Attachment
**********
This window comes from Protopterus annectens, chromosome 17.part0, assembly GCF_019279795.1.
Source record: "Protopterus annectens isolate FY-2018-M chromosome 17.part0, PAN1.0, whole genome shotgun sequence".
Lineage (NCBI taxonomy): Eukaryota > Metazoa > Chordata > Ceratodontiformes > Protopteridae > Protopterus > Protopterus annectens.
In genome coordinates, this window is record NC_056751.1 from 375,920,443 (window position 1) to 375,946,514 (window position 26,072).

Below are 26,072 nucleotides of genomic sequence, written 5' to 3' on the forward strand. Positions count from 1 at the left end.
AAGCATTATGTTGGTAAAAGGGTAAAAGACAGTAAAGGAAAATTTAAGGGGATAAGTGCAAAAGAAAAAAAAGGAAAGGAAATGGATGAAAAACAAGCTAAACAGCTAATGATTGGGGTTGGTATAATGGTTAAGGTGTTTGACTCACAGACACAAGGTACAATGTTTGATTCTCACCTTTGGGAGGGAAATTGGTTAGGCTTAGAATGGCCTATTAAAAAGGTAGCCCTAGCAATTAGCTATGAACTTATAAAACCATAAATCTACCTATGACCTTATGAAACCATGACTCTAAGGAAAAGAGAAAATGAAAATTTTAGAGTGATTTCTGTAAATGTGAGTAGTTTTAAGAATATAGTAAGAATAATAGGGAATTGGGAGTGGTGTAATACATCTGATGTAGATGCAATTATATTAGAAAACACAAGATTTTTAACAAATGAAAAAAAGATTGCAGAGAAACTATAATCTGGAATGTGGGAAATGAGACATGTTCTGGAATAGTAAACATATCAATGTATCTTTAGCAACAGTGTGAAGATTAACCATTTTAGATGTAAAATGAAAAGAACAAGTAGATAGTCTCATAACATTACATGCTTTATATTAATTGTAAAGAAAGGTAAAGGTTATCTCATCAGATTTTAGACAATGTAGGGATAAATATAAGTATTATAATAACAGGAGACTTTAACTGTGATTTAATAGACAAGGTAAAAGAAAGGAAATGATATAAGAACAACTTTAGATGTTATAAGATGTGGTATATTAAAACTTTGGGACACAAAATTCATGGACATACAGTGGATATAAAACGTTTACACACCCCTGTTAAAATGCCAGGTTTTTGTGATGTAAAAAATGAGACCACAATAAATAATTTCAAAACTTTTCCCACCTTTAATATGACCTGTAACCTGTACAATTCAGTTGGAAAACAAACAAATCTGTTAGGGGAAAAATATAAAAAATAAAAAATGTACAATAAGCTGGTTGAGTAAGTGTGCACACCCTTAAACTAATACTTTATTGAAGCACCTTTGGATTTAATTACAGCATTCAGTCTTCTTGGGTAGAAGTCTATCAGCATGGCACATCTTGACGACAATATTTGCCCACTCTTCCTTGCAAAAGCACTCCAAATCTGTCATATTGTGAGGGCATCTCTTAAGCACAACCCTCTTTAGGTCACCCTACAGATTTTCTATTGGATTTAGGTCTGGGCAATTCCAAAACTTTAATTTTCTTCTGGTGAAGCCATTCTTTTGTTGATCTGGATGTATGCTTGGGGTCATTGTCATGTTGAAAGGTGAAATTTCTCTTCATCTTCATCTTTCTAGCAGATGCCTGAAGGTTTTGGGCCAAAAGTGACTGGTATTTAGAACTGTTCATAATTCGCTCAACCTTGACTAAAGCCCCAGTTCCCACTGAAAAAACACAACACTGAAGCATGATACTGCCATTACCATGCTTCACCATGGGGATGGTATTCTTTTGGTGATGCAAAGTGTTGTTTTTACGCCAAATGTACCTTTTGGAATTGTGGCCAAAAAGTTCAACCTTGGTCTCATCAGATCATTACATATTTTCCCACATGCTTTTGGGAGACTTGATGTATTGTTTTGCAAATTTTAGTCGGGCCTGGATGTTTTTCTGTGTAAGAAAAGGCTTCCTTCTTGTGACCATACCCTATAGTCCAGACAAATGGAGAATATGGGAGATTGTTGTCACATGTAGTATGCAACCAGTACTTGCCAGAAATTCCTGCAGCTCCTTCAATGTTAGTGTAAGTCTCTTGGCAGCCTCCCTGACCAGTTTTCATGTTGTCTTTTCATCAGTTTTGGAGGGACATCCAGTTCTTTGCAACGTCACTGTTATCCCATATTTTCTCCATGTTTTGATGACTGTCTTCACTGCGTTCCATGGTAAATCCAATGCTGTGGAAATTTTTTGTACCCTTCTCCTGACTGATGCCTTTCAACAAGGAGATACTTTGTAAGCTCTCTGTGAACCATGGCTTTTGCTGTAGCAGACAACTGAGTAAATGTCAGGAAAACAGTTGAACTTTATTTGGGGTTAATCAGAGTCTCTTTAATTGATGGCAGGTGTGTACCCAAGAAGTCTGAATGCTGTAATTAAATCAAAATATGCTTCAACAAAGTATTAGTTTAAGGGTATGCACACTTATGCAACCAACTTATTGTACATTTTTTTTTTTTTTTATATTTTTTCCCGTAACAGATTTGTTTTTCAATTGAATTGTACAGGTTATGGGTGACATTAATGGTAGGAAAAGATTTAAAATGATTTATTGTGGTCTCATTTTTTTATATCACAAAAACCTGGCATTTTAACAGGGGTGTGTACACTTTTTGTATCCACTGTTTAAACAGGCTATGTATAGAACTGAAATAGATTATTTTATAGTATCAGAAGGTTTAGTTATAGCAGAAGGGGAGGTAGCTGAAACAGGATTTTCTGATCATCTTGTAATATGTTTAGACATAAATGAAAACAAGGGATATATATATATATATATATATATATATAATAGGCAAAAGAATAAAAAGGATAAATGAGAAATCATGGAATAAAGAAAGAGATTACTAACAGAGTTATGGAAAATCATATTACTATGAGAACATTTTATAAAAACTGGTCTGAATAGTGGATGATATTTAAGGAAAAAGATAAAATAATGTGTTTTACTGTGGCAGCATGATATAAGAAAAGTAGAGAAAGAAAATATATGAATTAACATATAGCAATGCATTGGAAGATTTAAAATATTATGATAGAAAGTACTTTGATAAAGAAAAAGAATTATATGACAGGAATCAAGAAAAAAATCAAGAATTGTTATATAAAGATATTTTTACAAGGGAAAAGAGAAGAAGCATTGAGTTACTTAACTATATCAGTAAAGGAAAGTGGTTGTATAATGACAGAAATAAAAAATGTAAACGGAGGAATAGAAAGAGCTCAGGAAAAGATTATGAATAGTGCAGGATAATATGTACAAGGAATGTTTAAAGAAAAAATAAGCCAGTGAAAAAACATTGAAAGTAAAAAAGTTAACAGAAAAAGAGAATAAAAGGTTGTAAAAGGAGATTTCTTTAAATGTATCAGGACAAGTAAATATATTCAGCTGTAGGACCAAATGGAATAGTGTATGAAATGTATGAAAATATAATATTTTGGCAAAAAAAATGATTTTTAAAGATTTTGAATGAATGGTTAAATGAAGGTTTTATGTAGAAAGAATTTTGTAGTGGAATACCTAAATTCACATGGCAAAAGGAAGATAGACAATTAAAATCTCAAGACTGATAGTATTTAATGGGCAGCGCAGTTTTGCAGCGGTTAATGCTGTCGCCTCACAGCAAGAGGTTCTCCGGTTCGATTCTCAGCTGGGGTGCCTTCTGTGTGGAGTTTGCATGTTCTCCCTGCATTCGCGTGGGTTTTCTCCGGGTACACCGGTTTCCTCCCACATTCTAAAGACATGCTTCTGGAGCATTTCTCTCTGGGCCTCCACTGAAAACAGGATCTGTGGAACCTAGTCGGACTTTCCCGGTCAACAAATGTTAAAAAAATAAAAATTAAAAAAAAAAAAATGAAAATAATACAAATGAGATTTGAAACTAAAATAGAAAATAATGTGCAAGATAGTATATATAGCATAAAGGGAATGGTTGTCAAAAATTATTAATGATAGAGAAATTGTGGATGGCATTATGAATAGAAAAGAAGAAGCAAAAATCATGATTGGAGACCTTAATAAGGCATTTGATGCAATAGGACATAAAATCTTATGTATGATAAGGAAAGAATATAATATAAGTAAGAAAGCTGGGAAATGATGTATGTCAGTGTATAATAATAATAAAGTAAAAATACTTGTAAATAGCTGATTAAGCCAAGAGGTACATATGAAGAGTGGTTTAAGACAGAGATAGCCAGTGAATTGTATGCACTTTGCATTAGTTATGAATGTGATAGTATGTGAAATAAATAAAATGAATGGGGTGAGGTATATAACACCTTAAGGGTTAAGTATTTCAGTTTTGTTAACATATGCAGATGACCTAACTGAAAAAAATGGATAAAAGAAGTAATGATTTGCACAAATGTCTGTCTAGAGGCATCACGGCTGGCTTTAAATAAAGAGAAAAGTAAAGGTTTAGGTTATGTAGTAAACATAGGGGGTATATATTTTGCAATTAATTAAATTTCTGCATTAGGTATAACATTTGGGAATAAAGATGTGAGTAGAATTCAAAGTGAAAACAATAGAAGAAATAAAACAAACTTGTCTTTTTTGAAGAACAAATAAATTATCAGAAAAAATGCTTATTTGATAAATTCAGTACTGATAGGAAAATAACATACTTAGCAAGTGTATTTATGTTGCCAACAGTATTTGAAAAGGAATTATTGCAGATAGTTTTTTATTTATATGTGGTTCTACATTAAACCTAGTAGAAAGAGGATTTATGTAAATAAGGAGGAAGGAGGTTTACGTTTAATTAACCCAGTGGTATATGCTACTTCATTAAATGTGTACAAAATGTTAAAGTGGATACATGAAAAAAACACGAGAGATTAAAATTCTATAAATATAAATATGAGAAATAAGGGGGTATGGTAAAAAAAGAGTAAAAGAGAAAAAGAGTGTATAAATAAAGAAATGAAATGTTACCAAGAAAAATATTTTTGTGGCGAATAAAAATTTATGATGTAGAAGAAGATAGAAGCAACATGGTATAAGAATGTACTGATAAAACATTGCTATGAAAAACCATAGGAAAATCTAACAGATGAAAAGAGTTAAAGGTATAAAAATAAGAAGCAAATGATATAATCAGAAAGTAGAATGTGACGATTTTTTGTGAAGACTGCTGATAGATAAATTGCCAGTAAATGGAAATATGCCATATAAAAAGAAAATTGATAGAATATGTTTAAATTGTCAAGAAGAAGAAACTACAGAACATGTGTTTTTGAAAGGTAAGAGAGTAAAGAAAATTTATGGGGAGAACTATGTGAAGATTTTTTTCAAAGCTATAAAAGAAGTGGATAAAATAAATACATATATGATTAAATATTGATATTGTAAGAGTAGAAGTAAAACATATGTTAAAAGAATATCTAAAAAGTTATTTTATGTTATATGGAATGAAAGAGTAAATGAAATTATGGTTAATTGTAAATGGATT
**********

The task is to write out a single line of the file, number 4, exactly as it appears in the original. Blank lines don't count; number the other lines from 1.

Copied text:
In genome coordinates, this window is record NC_056751.1 from 375,920,443 (window position 1) to 375,946,514 (window position 26,072).